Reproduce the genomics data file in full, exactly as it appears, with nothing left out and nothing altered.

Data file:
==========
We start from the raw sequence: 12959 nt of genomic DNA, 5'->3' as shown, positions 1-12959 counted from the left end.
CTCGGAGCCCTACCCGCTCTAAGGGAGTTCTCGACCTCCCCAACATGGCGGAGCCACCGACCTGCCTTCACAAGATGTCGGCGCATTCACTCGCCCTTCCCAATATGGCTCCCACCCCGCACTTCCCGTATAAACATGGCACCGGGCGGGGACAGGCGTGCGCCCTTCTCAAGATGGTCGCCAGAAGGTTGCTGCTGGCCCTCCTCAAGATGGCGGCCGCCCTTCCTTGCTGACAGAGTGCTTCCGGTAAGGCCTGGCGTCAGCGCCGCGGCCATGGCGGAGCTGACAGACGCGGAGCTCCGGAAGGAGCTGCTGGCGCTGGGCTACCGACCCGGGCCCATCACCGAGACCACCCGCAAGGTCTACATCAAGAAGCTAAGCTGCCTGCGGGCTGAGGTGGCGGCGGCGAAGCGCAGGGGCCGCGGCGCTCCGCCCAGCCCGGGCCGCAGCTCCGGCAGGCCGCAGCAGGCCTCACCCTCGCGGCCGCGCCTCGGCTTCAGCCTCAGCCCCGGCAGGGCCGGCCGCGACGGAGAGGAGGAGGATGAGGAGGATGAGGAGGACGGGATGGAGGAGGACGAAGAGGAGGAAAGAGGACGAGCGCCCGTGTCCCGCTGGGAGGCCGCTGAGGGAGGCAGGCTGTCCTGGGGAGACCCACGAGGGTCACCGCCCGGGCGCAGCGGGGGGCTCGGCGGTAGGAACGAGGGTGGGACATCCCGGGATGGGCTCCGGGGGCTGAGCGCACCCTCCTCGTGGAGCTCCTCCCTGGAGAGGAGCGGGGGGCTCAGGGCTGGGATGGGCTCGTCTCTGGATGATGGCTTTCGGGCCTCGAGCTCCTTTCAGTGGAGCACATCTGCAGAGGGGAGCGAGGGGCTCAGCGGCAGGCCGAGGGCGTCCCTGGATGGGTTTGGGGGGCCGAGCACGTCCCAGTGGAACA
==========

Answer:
We start from the raw sequence: 12959 nt of genomic DNA, 5'->3' as shown, positions 1-12959 counted from the left end.
CTCGGAGCCCTACCCGCTCTAAGGGAGTTCTCGACCTCCCCAACATGGCGGAGCCACCGACCTGCCTTCACAAGATGTCGGCGCATTCACTCGCCCTTCCCAATATGGCTCCCACCCCGCACTTCCCGTATAAACATGGCACCGGGCGGGGACAGGCGTGCGCCCTTCTCAAGATGGTCGCCAGAAGGTTGCTGCTGGCCCTCCTCAAGATGGCGGCCGCCCTTCCTTGCTGACAGAGTGCTTCCGGTAAGGCCTGGCGTCAGCGCCGCGGCCATGGCGGAGCTGACAGACGCGGAGCTCCGGAAGGAGCTGCTGGCGCTGGGCTACCGACCCGGGCCCATCACCGAGACCACCCGCAAGGTCTACATCAAGAAGCTAAGCTGCCTGCGGGCTGAGGTGGCGGCGGCGAAGCGCAGGGGCCGCGGCGCTCCGCCCAGCCCGGGCCGCAGCTCCGGCAGGCCGCAGCAGGCCTCACCCTCGCGGCCGCGCCTCGGCTTCAGCCTCAGCCCCGGCAGGGCCGGCCGCGACGGAGAGGAGGAGGATGAGGAGGATGAGGAGGACGGGATGGAGGAGGACGAAGAGGAGGAAAGAGGACGAGCGCCCGTGTCCCGCTGGGAGGCCGCTGAGGGAGGCAGGCTGTCCTGGGGAGACCCACGAGGGTCACCGCCCGGGCGCAGCGGGGGGCTCGGCGGTAGGAACGAGGGTGGGACATCCCGGGATGGGCTCCGGGGGCTGAGCGCACCCTCCTCGTGGAGCTCCTCCCTGGAGAGGAGCGGGGGGCTCAGGGCTGGGATGGGCTCGTCTCTGGATGATGGCTTTCGGGCCTCGAGCTCCTTTCAGTGGAGCACATCTGCAGAGGGGAGCGAGGGGCTCAGCGGCAGGCCGAGGGCGTCCCTGGATGGGTTTGGGGGGCCGAGCACGTCCCAGTGGAACA